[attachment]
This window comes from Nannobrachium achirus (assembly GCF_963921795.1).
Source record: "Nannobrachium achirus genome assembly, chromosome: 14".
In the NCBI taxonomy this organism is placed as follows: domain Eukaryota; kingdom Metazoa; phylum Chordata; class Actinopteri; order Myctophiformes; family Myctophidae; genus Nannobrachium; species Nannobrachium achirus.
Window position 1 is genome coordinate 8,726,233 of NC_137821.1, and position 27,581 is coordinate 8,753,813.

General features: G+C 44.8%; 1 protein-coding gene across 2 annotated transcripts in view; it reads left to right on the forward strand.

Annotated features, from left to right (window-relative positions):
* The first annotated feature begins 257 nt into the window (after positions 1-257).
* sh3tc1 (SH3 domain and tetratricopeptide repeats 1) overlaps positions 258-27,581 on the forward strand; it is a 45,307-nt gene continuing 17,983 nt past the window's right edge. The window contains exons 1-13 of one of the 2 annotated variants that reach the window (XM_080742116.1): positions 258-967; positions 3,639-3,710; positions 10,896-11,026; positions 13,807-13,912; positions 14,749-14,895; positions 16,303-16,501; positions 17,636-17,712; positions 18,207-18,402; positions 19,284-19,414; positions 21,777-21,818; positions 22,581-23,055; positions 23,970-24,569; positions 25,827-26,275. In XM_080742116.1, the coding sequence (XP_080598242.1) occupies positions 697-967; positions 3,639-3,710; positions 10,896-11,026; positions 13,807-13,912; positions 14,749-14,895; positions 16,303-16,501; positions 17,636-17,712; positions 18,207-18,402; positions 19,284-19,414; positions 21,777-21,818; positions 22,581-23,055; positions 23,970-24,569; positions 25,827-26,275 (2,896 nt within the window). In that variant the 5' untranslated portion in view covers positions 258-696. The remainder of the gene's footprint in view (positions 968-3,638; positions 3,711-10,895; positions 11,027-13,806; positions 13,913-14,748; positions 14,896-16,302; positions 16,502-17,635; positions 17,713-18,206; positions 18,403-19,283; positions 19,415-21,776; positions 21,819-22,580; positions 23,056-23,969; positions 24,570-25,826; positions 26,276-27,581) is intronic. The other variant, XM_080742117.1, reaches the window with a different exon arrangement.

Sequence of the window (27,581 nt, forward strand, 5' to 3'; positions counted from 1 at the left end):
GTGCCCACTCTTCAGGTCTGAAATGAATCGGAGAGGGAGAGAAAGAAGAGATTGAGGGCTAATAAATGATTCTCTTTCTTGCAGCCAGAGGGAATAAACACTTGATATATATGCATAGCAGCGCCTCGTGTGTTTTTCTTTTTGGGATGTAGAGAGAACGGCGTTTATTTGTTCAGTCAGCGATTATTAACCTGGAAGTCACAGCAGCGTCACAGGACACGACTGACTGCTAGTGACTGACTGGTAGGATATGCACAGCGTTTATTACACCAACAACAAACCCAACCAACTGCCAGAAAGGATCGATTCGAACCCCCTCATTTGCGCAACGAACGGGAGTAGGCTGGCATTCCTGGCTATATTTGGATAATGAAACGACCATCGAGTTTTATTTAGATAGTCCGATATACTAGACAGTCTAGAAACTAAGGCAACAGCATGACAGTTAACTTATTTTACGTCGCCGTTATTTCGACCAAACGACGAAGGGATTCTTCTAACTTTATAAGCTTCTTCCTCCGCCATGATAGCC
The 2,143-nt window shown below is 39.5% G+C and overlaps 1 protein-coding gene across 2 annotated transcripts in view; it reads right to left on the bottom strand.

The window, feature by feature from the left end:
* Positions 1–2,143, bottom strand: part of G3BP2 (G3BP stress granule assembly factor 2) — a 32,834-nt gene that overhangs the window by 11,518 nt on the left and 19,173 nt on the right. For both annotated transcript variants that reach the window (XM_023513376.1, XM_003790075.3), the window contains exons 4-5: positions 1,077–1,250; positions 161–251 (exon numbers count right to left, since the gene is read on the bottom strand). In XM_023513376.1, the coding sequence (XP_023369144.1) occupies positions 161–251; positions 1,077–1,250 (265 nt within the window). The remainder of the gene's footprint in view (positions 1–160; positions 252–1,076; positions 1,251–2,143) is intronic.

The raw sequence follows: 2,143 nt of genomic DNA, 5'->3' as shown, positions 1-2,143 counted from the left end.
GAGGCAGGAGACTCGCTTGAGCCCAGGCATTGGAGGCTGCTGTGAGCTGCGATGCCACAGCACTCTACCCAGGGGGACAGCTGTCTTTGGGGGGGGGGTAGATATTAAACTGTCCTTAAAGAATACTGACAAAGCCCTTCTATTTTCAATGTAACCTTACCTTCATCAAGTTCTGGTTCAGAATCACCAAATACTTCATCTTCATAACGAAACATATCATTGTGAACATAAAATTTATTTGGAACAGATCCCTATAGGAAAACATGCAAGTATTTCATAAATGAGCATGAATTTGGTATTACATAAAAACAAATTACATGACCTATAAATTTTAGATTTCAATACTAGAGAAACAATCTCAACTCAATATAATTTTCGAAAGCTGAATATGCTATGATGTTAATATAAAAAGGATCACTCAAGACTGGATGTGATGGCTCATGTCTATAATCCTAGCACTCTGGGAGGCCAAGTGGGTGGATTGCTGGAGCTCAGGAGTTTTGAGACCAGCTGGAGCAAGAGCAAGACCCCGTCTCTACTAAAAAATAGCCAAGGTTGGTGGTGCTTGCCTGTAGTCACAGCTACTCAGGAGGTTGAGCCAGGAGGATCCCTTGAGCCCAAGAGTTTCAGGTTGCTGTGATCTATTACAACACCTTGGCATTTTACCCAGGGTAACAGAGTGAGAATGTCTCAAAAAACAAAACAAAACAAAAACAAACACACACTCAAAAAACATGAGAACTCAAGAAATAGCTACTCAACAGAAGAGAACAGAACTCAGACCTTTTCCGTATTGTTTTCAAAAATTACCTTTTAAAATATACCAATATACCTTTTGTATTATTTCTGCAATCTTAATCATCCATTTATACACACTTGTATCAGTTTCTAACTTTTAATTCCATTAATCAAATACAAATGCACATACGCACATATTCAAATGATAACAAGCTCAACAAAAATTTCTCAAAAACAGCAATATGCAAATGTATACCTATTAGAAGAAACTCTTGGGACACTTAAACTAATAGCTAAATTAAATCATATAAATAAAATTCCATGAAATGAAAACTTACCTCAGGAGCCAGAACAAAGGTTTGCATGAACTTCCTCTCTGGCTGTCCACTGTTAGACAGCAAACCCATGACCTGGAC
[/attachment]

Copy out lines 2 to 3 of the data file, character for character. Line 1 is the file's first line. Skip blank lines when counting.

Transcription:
Source record: "Nannobrachium achirus genome assembly, chromosome: 14".
In the NCBI taxonomy this organism is placed as follows: domain Eukaryota; kingdom Metazoa; phylum Chordata; class Actinopteri; order Myctophiformes; family Myctophidae; genus Nannobrachium; species Nannobrachium achirus.